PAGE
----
European ride-sharing platform Blablacar bookended the second day with a morning session and a party at night, both headlined “Fun & Serious” -- a good description of the day’s tone. Several other large companies discussed their involvement in the growing collaborative economy, including supporting start-ups as a low-risk exploration of innovative economic solutions.

There was also a focus on cities in the collaborative economy. Shareable’s Neal Gorenflo exhorted us to “rethink cities as commons instead of markets” and invited the audience to join the effort to build sharing cities with a new video; Vincente Guallart, Chief Architect of Barcelona, showed off several great projects they’re instituting; Michele D’Alena of Bologna impressed us with his vision of using government as a platform; and April Rinne gave some more examples of successful city programs worldwide. This seemed to also be a day to connect with people -- in sessions, in bathroom lines, during lunch, while watching performances, and working together. And, speaking of connection, one particularly notable and well-attended session pushed the boundaries of the sharing economy by creating a forum to discuss “new models and social contracts for love and intimacy” -- props to the organizers!

The third day of the conference brought a solid confirmation that this is a movement and not just a trend in Europe: France’s Secretary of State for Digital Affairs, Axelle Lemaire, came to OuiShare Fest “to learn, to meet, and to get feedback from people on the ground,” interviewed by OuiShare co-founder Antonin Léonard.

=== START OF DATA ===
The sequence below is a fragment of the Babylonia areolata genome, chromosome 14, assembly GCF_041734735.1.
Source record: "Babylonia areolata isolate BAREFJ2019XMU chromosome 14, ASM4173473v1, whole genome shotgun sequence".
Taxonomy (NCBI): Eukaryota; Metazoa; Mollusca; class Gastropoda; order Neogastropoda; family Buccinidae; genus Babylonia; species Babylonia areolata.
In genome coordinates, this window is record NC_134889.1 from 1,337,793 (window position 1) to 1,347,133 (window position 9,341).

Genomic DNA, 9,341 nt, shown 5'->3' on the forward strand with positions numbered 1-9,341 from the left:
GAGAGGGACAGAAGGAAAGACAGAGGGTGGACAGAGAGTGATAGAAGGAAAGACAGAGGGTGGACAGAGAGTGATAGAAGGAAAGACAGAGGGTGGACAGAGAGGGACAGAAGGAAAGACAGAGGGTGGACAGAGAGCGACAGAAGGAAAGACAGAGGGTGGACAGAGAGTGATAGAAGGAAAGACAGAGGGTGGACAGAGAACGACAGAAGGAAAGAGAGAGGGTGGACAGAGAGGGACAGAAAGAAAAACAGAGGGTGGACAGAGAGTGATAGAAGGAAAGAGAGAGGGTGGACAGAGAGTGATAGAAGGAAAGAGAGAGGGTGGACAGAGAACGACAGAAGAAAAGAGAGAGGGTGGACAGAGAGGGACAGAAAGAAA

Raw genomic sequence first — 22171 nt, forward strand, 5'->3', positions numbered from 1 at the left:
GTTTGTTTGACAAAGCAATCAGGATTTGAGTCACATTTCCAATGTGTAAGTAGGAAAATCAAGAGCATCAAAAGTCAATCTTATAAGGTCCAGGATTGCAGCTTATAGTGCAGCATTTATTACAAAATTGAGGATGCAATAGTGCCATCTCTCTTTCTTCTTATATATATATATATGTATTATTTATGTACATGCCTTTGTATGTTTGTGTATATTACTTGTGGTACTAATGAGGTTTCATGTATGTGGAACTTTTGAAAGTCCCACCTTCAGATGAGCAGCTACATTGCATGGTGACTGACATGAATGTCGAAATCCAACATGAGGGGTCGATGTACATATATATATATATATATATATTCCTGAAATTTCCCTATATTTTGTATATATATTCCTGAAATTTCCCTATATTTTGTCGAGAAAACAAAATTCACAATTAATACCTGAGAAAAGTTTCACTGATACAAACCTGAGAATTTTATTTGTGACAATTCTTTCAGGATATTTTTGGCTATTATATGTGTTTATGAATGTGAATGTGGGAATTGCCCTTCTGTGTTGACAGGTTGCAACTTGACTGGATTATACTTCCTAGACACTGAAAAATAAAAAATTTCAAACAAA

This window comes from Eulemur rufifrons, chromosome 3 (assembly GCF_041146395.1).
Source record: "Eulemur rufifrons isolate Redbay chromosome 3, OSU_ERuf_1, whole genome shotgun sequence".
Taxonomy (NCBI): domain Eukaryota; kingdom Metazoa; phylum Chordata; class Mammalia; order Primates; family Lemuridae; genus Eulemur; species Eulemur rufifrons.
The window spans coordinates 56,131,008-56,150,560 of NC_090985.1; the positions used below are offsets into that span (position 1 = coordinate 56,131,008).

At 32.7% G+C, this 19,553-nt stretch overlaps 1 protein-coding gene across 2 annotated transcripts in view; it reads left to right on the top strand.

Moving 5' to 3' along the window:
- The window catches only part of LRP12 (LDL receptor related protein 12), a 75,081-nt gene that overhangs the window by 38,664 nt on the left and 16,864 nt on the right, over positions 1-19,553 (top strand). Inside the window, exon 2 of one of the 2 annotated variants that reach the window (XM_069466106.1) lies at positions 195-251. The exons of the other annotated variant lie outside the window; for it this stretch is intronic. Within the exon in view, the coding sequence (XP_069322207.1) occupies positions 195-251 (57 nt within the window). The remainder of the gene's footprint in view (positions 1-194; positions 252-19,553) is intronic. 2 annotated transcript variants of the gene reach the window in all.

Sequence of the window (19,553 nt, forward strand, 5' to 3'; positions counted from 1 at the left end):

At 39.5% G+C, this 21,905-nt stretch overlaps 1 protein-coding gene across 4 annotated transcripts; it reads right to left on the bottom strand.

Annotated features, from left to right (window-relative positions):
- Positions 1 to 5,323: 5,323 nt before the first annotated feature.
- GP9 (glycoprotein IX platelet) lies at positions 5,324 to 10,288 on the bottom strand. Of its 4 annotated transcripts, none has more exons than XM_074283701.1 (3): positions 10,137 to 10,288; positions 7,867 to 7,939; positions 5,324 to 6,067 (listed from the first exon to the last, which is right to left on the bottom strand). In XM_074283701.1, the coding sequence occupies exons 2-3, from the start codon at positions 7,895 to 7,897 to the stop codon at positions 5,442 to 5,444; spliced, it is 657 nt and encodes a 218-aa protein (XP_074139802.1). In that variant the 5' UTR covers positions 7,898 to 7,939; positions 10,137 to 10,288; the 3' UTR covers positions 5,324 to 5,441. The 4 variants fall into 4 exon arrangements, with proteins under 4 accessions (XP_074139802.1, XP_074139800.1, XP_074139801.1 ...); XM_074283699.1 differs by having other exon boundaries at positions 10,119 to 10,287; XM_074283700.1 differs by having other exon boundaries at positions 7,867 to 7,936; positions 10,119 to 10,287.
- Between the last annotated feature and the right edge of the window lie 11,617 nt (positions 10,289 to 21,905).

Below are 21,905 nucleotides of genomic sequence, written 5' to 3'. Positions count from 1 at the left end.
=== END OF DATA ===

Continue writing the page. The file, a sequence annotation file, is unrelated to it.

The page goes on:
The Future of Currencies panel demonstrated the world’s first live payment of university fees in Bitcoin. Peers.org’s Natalie Foster named Sara Horowitz and the Freelancer’s Union in New York as a prime example of the kinds of mutual aid circles needed for P2P entrepreneurs. Zero waste and circular economy speakers Robin Chase (Zipcar + Buzzcar) and Helen Gould (Nesta) focused on the dangers of climate change. Pearl Werbach (daughter of Yerdle’s Adam Werbach), one of the youngest OuiShare Fest attendees at eight years old, read her essay urging grown-ups to share more. Ariane Conrad declared us all champions of this new economy, and Benita Matofska, of The People Who Share, insisted that the movement provide equal and open access to all. Sessions on co-working and co-living presented various sharing models throughout the world (and internationally, like Copass), and the day wrapped up with exhausted attendees catching cat-naps before the awards ceremony and dance party.

Questions of definitions came up throughout the three-day conference, as well as debates over the tensions around corporate backing of the movement, efforts to change financial and economic systems from within, and outsiders wanting to create altogether new communities. I saw big companies discussing how to adapt to economic changes and met people living without money. The atmosphere was positive and driven. This was an assembly of doers, creators, and thinkers. The thoughtful planning was matched by playfulness and generosity throughout, embodying abundance over scarcity. We ate well, laughed, and shared joyfully, learning, connecting, and recharging to take this energy back out to the rest of the world.